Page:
This week the students in Music +STEM participated in the Build A Speaker Challenge!
The scenario for the challenge was one many of us have experienced ….
A new song/video just came out that you want to share with your friends but all you have is your phone to play it on. You turn it on but it’s not loud enough for everyone to hear. Turning it up all the way distorts the sound, but you don’t have a extra speaker to plug it into.
WHAT ARE YOU GOING TO DO??
Here’s the challenge students were given:
Build a speaker using only the supplies provided in the allotted time.
The supplies consisted of
- Up to 2 cups
- Up to 2 sheets of construction paper
- Up to 12 inches of masking tape
Create a speaker that increases the decibel level of the audio of a phone
Students spent a day building their speakers. They were allowed to work alone or in a group of two or three. By the end of the day our classroom was filled with their inventions!
Day 2 was spent testing their speakers!
Here is the process we used:
- We will measure a control level of decibels on a phone at a specified volume
- We will then measure the level of decibels of the same sound being played using the speaker you create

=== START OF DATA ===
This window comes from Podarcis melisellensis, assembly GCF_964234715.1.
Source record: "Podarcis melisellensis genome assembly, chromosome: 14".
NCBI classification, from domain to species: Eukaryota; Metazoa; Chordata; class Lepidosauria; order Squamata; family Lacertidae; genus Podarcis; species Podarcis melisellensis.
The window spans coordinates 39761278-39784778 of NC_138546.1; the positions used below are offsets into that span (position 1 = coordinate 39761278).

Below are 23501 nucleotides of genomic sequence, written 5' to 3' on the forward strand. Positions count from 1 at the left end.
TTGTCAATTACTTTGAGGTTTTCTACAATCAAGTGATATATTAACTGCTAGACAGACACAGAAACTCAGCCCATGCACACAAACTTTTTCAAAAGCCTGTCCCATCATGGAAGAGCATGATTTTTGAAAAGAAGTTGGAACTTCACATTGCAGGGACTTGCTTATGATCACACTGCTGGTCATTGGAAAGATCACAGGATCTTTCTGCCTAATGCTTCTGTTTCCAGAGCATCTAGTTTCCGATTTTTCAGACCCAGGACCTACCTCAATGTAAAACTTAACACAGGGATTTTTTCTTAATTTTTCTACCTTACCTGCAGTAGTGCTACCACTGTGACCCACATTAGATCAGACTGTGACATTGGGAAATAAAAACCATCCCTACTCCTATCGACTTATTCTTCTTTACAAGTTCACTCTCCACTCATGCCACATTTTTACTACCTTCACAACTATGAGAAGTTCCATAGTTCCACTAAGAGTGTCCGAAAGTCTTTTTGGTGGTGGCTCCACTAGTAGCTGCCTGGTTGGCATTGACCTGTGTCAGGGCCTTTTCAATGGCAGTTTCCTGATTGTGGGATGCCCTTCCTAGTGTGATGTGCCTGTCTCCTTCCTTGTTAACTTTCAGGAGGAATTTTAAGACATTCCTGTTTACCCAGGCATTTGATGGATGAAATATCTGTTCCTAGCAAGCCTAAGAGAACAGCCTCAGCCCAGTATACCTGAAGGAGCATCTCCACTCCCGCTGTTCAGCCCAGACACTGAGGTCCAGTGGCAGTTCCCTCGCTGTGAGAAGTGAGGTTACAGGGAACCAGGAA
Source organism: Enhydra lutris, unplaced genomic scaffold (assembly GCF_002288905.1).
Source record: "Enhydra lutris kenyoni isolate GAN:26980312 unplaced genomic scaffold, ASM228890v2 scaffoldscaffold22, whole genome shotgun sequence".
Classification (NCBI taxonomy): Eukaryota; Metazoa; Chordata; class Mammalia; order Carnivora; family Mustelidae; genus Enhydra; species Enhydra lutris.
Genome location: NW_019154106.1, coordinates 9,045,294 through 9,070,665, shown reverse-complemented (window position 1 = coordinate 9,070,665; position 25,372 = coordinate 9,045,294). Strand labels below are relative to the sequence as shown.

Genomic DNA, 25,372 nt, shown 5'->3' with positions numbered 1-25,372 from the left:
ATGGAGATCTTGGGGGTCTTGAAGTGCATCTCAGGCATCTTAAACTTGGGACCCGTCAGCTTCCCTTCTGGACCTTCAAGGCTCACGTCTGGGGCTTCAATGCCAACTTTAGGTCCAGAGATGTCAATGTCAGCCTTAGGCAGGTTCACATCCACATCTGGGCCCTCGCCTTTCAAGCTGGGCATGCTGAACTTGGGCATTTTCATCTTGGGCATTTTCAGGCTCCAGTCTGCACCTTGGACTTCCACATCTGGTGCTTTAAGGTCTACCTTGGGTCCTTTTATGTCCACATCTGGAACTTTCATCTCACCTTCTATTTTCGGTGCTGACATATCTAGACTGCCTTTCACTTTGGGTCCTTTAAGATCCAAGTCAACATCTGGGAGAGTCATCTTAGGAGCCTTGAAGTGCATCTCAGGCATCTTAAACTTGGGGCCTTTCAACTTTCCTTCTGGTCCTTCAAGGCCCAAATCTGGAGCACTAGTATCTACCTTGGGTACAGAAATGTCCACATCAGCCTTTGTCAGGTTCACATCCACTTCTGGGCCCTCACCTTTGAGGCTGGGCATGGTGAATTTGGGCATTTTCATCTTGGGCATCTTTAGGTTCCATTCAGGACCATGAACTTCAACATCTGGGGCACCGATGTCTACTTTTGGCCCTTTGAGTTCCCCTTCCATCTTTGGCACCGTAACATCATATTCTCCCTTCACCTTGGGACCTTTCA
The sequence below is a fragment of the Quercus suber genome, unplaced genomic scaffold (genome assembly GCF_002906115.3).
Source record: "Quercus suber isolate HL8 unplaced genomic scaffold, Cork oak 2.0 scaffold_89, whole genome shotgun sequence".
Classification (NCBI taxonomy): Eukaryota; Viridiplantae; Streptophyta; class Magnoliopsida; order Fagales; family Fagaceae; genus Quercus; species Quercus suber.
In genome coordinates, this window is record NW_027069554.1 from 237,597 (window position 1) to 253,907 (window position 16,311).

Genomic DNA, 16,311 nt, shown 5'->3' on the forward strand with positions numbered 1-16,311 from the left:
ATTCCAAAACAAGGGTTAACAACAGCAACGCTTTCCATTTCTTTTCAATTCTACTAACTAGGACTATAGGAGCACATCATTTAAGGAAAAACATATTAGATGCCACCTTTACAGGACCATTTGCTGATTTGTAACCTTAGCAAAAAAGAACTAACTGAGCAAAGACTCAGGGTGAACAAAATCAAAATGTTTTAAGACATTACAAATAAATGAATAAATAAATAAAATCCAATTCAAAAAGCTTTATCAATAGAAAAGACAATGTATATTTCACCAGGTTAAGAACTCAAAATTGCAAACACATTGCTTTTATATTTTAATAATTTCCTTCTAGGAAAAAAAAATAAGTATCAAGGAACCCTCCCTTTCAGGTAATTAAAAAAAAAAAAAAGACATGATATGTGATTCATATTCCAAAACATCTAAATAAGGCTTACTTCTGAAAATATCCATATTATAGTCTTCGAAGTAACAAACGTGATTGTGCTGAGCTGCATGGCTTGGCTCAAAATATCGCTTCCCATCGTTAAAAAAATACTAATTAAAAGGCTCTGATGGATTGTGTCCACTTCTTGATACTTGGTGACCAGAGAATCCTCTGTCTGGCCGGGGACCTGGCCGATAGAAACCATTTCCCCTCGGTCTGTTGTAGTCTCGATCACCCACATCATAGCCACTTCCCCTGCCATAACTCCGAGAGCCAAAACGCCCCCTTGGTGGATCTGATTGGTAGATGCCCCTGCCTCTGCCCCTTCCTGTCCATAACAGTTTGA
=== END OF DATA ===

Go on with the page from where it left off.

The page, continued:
Since it is difficult to find music that stays at the same volume, we used the “white noise” of a recorded hair dryer as our control sound. We also made sure that everyone used the same phone at the same volume level. Decibels were measured with a decibel meter app. We took a five second measurement for each speaker and used the average level provided by the app.
Of course, success was measured by the amount of increase in decibels, but students answered reflection questions to show more evidence of learning.
- Is this the original design you created? If not, what did you change along the way? Why did you make those changes?
- What improvements would you make to your speaker with the same supplies?
- What improvements would you make with more supplies and/or time
These questions help students focus on the process and the possibility for continued improvement in a project. We found these questions to be especially important for students who had very little increase in sound – or even a decrease. Most were able to suggest improvements from their own experience or by observing other students’ speakers.
The best results of the day were an increase of 6.5 decibels and 6.3 decibels. The tension was high in many classes as students became silent to test their speakers and wait for the results. Kids were truly impressed when they saw classmates achieving high numbers.
This was a great first building experience for our Music + STEM class. Stay tuned to see us “toot our own horns” about what we make next!